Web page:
I knitted some socks too. Two pairs. From 100 grams of the main yarn. To squeak out two pairs, I used some contrasting yarn for the cuff, heels, and toes for the larger pair. I just made a stockinette stitch leg and used the Arne and Carlos afterthought heel to show off the yarn and to just get this yarn out of my stash! Someone at church passed this yarn on to me. Thanks!
I hope you have found some peaceful quiet times during this pandemic to relax and work with your hands!
So. Cold. Here.
The last part of October gave us temperatures in the teens and twenties! Time to pick up the knitting game a little bit more to stay warm. I came up with these leg-warmers with cables and ribbing, both of which help to keep the leg-warmers in place. They’re a fast knit because there is very little shaping. AND if you know how to cable without a cable needle, you’ll get warm legs even more quickly! Enjoy this free pattern, but remember to abide by the rules of copyright.
It’s been cold and rainy here in the valleys of the mountain west, while a few thousand feet above us in elevation ski resorts have had a banner year of snow, a whopping 700+ inches!!! We did have one warm spell, and my feet were hopeful that winter was over because they were clad in sandals. During those few warm days, I was knitting a summer sweater.
But the cold has settled in again and I’ve changed back to winter knitting. I’m knitting a dress, something I haven’t done in a LONG time! When I lived overseas in a house that was very chilly, I knitted a bulky dress. This time I’m knitting a fingering weight dress which, of course, is taking much longer, but it is keeping me warm as it gets longer and the cold sticks around.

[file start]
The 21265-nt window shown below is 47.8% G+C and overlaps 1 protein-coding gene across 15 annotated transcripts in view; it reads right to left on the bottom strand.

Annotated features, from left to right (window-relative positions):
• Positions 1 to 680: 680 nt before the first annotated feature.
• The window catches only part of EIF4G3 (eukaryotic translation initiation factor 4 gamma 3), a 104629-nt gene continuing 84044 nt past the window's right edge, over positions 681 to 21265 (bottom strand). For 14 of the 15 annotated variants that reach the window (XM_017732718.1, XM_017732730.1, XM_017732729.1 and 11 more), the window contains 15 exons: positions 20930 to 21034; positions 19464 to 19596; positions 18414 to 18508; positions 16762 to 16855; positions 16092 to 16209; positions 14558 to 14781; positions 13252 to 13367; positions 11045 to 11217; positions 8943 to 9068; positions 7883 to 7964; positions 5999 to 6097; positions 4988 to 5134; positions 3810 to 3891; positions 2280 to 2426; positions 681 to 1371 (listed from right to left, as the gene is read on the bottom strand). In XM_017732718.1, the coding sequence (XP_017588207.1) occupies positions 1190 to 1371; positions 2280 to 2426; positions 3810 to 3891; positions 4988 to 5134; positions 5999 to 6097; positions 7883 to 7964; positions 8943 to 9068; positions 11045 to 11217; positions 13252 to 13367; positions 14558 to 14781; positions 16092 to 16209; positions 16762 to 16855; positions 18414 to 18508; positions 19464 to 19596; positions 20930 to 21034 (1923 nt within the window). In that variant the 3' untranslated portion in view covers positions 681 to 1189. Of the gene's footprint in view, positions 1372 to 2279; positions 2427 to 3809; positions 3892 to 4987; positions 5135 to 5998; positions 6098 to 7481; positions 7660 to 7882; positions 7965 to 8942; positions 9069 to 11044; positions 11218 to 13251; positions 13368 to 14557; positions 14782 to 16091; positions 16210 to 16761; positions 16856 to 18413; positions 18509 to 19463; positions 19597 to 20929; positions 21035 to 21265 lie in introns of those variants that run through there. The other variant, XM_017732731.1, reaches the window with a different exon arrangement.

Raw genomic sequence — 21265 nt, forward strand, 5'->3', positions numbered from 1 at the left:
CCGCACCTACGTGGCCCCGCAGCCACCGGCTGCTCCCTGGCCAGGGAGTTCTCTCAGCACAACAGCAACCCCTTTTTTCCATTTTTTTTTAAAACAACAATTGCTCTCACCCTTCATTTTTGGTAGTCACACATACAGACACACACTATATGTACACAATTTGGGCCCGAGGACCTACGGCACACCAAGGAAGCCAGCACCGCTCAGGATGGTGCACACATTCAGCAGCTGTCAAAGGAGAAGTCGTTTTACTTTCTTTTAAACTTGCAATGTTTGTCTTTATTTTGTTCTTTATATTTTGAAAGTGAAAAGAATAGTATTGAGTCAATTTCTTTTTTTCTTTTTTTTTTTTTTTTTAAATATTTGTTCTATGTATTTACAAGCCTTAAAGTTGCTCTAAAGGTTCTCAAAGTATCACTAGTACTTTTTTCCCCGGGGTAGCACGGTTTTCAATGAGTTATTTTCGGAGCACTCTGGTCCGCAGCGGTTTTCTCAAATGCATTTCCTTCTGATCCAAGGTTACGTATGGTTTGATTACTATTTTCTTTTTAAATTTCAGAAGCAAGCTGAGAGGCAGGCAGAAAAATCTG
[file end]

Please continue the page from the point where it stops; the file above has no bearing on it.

This dress pattern is from Justyna Lorkowska called Hanke dress. It’s an above the knee dress in fingering weight yarn. Fingering weight and dress = a ton of knitting. At least I can read and binge watch something while I’m working on this dress.
The yarn is called Poems Puzzle by Wisdom Yarns. WAIT! That’s a super-bulky yarn! Yes, it’s a chain yarn and the suggested needle size is from 11 up to 50. What gives? Well…
I bought a batch of Poems Puzzle yarn on eBay along with a Vogue Knitting magazine containing a cowl pattern using 4 skeins of the yarn. BUT, the cowl was to be sewn, not knitted together. Uh, no.
So I stared at the yarn and then decided to unravel it. To my surprise, each skein of the Puzzle yarn became 200 grams of Wisdom’s Poems Sock yarn…over 800 yards. With 4 skeins of the Puzzle yarn, I figure I’ve got 3200 yards of yarn! That’s how I settled on a dress.
My hope is to get the body of the dress finished before the warm weather sets in (3 days away!) and I still have about 9 inches to knit. I’ll give it my best shot, especially since school is winding down and after-school meetings are at a minimum.
Burning question: is this my favorite yarn? No, not by a long shot. But it’s what I had and I think this will be a colorful way to celebrate the dead of winter.